Array data for differently expressed genes were overlaid onto Gene Ontological (GO) pathways (http://www.geneontology.org/8) and KEGG (Kyoto Encyclopedia of Genes and Genomes) pathways (www.genome.jp/kegg.org9) using GeneSifter. Pathways were considered significantly different between groups if the z-score for that pathway was greater than 2. Z-scores were calculated in GeneSifter using the formula: z-score = [r−n(R/N)]/[√((n(R/N))(1−R/N)(1−((n−1)/(N−1)))], where R = total number of genes meeting selection criteria, N = total number of genes measured, r = number of genes meeting selection criteria with specified GO term, and n = total number of genes measured with specific GO term.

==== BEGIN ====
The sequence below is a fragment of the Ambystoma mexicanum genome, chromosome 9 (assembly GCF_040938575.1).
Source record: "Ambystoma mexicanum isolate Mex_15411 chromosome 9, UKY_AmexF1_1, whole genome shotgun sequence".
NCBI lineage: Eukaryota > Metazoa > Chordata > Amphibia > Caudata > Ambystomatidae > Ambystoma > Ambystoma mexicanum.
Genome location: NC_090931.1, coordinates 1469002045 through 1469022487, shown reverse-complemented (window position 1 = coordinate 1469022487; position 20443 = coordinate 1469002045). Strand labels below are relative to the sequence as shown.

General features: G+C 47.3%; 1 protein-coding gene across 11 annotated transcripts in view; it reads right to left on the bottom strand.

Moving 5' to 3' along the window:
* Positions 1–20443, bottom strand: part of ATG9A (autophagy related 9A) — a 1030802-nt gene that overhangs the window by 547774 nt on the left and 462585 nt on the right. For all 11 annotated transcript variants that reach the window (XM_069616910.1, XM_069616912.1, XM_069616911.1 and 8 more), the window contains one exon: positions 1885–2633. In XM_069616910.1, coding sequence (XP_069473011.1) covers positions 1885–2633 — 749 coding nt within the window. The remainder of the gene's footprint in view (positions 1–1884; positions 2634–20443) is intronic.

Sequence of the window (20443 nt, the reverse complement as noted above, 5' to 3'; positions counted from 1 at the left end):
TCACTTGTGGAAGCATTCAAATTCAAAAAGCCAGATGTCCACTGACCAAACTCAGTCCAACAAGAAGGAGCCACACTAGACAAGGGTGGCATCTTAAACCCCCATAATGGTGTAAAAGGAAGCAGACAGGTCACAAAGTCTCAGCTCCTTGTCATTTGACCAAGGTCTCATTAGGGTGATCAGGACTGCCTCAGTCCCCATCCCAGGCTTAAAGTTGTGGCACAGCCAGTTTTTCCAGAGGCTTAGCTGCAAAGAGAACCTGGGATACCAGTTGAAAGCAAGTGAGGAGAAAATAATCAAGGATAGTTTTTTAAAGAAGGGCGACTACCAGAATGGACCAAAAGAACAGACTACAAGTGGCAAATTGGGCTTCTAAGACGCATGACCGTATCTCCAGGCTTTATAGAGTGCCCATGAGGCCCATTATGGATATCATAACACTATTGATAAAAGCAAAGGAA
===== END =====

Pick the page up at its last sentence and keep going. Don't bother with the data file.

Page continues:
Network analysis

      Network analysis was performed using Ingenuity Pathway Analysis (IPA; Ingenuity Systems, Redwood City, CA) by incorporating differentially expressed genes (P < 0.05) from each pairwise comparison. Networks were built using the IPA knowledgebase, using expression profiles from this dataset and LDL-C miRNA expression profiles (
      • Karere G.M.
      • Glenn J.P.
      • VandeBerg J.L.
      • Cox L.A.
      Identification of baboon microRNAs expressed in liver and lymphocytes.
      ) and requiring direct connections between molecules based on experimental evidence. Network significance was calculated in IPA using Fisher exact t-test.

      Validation of gene expression for targeted genes